Tuesday, February 7, 2012
Running With The Big Dogs: A Jet Experience
“Flying Like The Pros” shows GA pilots big-cockpit methods and techniques
With a growing selection, FLTP currently offers three new courses: Cirrus SR22 with the Avidyne panel, using the Garmin 400/500 in IFR and Garmin G1000 IFR. On deck is a special IFR Procedures and Weather Tactics course. All are available as online courses or as DVDs.
Each course leverages all the techniques and insights culled from MossY's years of observation and flying with aviation's best. They also add to MossY's instructing techniques and his different view of training in today's technically advanced aviation world.
"I see so many pilots with type ratings who can't land visually or can't fly the airplane around by hand," laughs MossY. "I knew there was a deficiency out there." MossY applied his airline experiences to the deficiencies he saw, and set out to make GA pilots safer. "Do these international airline captains really fly differently?" asks MossY. "You bet they do. And I want to adapt those techniques to GA to make better, safer, more professional pilots."
Back in the Mustang cockpit, MossY's patience with me is comforting as I quietly repeat his, "Don't be in a rush to screw it up," mantra. After my first landing at Burbank (I'm sure he helped), I'm walking a mile high, and he knows it. "Tell me that wasn't amazing," he exclaims with his trademark enthusiasm. "We can take a regular, GA, biplane guy and make him a jet pilot!" MossY smiles and adds, "Ten days and we could get you type rated in this!" All I can say is, where do I sign up?
According to MossY, the contest was created to show that the Flying Like The Pros techniques could help even a basic piston pilot transition to the big leagues of jets. "I was hoping the winner wouldn't be a multi-engine-rated pilot or a CFI," says MossY. "A single-engine piston pilot would be ideal to show we can take somebody like that and move them into jets without any problem."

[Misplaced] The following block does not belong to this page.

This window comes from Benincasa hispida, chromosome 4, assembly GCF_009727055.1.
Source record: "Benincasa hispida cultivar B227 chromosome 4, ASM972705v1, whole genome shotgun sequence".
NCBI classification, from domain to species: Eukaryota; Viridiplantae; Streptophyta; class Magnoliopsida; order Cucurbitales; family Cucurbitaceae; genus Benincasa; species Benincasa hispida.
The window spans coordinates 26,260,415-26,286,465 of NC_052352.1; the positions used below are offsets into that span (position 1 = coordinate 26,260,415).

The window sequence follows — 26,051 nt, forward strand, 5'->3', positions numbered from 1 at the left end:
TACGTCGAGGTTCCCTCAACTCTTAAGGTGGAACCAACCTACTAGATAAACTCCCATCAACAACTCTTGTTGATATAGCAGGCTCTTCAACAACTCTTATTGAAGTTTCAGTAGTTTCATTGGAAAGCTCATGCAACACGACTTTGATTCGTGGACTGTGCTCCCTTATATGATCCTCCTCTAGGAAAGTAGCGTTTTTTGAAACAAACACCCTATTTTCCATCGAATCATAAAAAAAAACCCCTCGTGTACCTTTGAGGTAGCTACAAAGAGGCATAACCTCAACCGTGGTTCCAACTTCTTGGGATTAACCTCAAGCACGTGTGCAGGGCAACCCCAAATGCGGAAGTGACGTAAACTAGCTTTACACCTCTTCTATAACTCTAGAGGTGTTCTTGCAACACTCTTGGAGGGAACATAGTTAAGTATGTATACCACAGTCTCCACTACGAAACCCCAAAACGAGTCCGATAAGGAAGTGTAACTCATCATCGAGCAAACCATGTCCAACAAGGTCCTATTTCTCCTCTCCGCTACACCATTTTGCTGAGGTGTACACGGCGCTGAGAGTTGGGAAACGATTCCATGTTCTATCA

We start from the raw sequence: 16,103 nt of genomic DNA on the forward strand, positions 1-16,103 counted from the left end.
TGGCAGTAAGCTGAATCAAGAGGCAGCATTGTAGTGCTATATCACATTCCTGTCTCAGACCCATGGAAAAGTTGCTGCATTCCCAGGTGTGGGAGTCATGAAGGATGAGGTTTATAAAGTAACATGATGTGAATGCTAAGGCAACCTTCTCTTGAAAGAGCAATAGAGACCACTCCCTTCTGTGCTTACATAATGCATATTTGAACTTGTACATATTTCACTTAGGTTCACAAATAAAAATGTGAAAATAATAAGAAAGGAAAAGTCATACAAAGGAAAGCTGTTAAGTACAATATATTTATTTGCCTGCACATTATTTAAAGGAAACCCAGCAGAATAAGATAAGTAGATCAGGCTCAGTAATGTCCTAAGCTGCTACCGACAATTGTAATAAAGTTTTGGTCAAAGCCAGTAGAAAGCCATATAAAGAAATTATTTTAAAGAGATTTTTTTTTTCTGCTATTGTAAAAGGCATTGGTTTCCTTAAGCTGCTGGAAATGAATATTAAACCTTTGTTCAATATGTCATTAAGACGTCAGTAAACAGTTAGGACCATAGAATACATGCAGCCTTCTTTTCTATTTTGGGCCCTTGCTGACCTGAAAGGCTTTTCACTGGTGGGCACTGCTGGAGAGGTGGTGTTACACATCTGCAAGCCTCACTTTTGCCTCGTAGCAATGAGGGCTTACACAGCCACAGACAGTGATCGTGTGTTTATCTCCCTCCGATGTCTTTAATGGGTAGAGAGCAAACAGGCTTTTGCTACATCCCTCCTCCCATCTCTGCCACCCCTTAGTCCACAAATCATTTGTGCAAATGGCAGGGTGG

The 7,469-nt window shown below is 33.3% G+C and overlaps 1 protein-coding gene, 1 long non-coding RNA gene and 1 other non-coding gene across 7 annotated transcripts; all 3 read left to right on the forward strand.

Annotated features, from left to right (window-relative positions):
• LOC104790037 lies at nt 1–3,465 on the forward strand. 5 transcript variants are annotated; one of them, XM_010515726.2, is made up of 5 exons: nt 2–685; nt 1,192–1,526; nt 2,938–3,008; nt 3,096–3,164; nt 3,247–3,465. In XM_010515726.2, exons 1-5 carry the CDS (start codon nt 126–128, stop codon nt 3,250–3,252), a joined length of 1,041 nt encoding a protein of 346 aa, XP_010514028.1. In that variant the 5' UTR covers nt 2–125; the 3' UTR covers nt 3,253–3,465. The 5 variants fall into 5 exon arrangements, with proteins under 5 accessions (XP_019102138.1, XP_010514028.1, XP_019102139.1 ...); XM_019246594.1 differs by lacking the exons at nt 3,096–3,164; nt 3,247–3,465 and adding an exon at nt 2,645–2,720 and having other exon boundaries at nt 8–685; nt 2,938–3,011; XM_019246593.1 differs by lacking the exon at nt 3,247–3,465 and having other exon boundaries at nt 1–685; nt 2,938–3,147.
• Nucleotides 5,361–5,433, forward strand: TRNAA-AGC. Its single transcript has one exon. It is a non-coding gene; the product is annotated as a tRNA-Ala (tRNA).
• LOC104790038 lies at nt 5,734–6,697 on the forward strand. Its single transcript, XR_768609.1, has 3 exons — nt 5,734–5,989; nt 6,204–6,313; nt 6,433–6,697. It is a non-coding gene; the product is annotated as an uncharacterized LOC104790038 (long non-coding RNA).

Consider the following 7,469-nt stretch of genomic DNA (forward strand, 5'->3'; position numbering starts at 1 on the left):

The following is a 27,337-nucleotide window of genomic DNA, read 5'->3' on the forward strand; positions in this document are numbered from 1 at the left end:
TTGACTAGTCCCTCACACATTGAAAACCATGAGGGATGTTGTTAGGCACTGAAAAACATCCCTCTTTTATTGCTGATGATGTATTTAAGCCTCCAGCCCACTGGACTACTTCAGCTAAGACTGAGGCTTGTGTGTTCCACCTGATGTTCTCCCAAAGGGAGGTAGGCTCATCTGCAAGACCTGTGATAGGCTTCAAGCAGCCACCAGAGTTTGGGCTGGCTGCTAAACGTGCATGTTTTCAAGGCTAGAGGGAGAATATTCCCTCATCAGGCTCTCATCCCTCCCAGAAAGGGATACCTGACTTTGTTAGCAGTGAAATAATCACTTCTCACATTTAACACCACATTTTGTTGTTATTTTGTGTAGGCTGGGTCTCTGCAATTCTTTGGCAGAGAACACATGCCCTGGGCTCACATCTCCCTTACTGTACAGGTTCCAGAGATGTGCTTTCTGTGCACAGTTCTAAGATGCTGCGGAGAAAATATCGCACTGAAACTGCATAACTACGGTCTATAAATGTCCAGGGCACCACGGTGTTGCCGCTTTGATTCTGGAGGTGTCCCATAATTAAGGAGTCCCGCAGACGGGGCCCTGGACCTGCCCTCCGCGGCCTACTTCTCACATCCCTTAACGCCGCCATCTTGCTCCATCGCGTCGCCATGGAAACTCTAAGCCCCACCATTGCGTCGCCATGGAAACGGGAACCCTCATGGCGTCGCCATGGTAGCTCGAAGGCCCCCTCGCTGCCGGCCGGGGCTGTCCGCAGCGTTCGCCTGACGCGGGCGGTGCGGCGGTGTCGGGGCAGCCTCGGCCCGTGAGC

Halliburton had earned his private certificate at 20 years old, flew for a few years actively, and then dropped out of aviation—like many of us—to tend to home and family. He came back five years ago, looking to rekindle that early spark. "I flew 172s for a while," says Halliburton, "then I joined iFly (now out of business) and flew the Columbia 350." In fact, MossY had been his Columbia instructor years before.
On the appointed day, Halliburton came to Burbank Airport along with his 16-year-old son, Trevor. Halliburton had clearly done his ground-school homework, and MossY led him through familiarization with the Mustang, and then it was time to fly.
MossY took Halliburton through the gamut of maneuvers, including stalls, engine failures, steep turns and, of course, landings. Halliburton performed beautifully, and absorbed the FLTP techniques and methods as MossY patiently applied his unique and unhurried instructing style. MossY even gave Trevor some left-seat time, driving home the point that flying a jet is not the stuff of legend.
"It was absolutely awesome!" smiled Halliburton unbuckling from the Mustang. For his part, MossY beamed from the experience. "I just love introducing pilots like Kevin to the Mustang," he said. "I wish I could do this all the time!"
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